The next step in the process is system analysis. The purpose of this step is to identify any components that may be affected by the component being changed. This interaction can include geometric, variant, and organization propagation pathways. In this step, it is first necessary to manually enter the system design structure matrix (DSM) for the system containing the change component. It may also be beneficial to include external components that interact with the system being evaluated. A section of an example DSM is shown in Figure 5. In the example, the intersections with “1” represent interactions between the specified components. Any cells containing “2” or higher represent higher order interactions and will be discussed below.

The spreadsheet also requires the entry of the number of components, the change component, and the desired order of interaction. The desired order of interaction is required because research has shown that higher order interactions are often useful in identifying/predicting change propagation [27]. Once all relevant data has been entered, the associated macro is run, populating the rest of the DSM with any higher order interactions (the second order of interaction was desired in the example in Figure 5) and a list of all of the components affected by the change component is created. Based on the DSM from the example in Figure 5, the following list was created, as shown in Figure 6. The identified

Figure 5 Section of an example DSM Figure 4 Requirements identification table


components will then be brought forward into the next step for future use.

6.3. Step 3 – Assembly configuration


The third step in the process is the identification of possible assembly configurations. Each component affected by the engineering change can have multiple variants and multiple suppliers. Therefore, when considering a VV&T plan, it is necessary to determine all of the combinations that may need to be tested. To support this, the tool first provides the components being evaluated, and allows for data entry regarding the various suppliers and variants possible for each component. Once the data is entered, the associated macro is run and each element-supplier-variant (E-S-V) combination is given a unique identifier and the total number of E-S-Vs for each component is identified. This is shown in Figure 7.

The tool also allows the user to remove any combinations from being evaluated and provides an area for comments regarding the reasoning behind the removal. For the example in Figure 7, E-S-V 3.S5.V6 is not used because that specific variant of the tire and wheel trim is not used in the platform being tested. The support tool also provides a list of all of the combination vectors (possible combinations of different E-S-V combinations) that should be

evaluated further and assigns each a primary key identifier. The results from this are shown in Figure 8.

These combinations will then be further evaluated in the following step.

6.4. Step 4 – Assembly configuration


The next step involves the filtering of assembly configurations identified in Step 3. Conducting a full analysis for each assembly combination can be time-consuming and costly. Therefore it is beneficial to identify any combinations that may be ignored. One reason a particular subset of configurations could be ignored is that one variant might perform better in all requirements than the alternate variant. As such, it is reasonable to assume that combinations featuring the first variant would perform better than combinations featuring the second variant. Therefore, the better performing combinations may be ignored in future analysis.

Because the analysis required to identify which combinations may be neglected is highly specific to the system requirements, this aspect of the VV&T planning method remains manual. In this instance, the support tool provides an interface for documenting the decisions made and the reasoning behind the decisions. The interface provided to the user is shown in Figure 9.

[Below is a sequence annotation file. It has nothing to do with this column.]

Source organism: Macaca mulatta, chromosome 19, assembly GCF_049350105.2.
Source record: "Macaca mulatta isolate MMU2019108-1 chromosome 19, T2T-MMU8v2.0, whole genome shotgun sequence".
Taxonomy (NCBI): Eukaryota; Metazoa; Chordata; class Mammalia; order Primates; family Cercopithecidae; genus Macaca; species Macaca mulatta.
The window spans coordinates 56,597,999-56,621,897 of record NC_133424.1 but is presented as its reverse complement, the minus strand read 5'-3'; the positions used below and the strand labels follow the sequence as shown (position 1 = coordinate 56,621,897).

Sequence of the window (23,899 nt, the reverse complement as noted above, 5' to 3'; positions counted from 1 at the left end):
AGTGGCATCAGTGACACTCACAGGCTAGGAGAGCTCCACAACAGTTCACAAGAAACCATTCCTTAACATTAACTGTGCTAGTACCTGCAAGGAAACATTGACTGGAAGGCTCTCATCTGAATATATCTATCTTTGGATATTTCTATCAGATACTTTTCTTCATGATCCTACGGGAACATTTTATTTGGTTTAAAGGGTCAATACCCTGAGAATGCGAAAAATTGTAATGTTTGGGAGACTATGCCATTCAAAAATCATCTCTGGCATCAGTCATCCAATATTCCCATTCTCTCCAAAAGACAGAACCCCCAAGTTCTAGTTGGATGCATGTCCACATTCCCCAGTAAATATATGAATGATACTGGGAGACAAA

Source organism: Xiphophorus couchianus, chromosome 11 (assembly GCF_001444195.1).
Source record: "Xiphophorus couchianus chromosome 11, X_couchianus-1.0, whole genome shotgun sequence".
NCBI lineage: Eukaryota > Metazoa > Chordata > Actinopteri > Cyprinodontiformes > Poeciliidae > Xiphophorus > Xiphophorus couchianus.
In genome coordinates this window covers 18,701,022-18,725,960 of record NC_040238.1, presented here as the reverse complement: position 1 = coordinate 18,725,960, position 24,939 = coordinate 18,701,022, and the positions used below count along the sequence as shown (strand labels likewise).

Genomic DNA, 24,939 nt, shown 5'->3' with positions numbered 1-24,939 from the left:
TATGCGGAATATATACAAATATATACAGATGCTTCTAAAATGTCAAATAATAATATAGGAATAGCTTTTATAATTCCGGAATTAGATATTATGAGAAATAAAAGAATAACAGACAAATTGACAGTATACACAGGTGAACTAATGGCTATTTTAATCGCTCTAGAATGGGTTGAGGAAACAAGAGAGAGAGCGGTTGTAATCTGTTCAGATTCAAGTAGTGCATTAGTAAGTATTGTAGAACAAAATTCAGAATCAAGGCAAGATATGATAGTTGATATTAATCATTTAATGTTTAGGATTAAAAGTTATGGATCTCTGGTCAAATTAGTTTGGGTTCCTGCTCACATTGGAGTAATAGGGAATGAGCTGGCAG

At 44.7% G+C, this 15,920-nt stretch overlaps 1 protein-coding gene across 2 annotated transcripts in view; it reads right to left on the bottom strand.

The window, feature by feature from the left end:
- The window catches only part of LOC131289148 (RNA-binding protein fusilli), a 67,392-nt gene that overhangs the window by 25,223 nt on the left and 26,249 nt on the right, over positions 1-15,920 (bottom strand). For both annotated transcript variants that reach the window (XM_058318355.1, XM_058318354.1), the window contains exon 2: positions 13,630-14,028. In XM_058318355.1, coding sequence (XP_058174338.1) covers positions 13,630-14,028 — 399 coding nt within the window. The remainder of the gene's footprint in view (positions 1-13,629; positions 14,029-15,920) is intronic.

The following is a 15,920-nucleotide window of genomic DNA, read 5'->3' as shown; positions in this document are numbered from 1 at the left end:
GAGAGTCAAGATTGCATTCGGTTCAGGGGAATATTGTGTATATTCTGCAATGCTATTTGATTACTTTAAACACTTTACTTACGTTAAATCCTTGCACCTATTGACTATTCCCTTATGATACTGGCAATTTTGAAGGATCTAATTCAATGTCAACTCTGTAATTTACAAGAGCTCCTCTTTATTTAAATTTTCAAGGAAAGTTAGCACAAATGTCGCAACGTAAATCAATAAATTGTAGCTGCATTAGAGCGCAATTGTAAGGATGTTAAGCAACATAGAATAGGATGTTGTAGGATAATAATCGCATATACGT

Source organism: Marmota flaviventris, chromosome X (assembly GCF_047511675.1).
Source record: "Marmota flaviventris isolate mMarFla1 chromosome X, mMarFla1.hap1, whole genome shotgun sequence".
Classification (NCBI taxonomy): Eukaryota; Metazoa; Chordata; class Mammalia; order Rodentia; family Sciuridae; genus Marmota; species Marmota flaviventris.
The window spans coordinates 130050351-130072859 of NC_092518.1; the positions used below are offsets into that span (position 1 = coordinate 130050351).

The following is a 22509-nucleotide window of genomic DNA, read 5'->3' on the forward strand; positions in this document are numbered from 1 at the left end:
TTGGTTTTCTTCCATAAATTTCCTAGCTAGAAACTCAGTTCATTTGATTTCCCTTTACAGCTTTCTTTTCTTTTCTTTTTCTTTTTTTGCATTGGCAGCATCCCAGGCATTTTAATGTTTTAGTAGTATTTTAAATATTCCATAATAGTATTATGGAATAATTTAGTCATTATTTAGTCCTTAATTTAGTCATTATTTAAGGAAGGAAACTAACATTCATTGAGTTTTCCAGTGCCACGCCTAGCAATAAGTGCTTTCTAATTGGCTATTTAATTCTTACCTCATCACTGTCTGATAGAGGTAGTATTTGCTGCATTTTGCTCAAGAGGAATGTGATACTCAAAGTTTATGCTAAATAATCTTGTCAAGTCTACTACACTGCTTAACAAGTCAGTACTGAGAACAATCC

As shown in the example in Figure 9, two of the combinations were neglected. As a result, the associated cells were highlighted and marked through for ease of visualization. The remaining combinations are stored for use in future analysis. Figure 6 List of affect components

Figure 8 Possible combination vectors

Figure 7 E-S-V combination identification


6.5. Step 5 – Develop Design Validation

Plan matrix

The next step in the VV&T planning method is to construct the Design Validation Plan (DVP) matrix. The DVP matrix consists of all of the administrative data as well as all of the requirements, associated tests, and any additional information regarding how the testing will be executed. An example DVP matrix is shown in Figure 10. At present, much of the administrative data must be entered manually, while the majority of the testing data is retrieved from other sources.

In order to assist in the creation of the DVP matrix, additional data must be entered elsewhere. The support tool uses a test database to store all information regarding the tests that must be executed to evaluate the system.

Additionally, two separate matrices are required to aid the creation of the DVP matrix. The matrices identify the relationships between the requirements and the system components and between the requirements and the tests. Examples of these matrices are shown in Figures 11 and 12.

In an attempt to minimize the amount of data entered by the user, all of the components, tests and requirements are automatically retrieved from elsewhere in the support tool. Only the relationship data is required to be manually entered during this stage of the process.

6.6. Step 6 – Develop test strategy

The sixth step in the VV&T planning method is the development of a baseline test strategy to evaluate the requirements. The purpose of this step is to identify the acceptance criteria for any tests that must be conducted, oftentimes based on the performance values for the existing design. Once again, this step Figure 10 Example DVP matrix

Figure 11 Requirements to tests relationship matrix

Figure 12 Requirements to components relationship matrix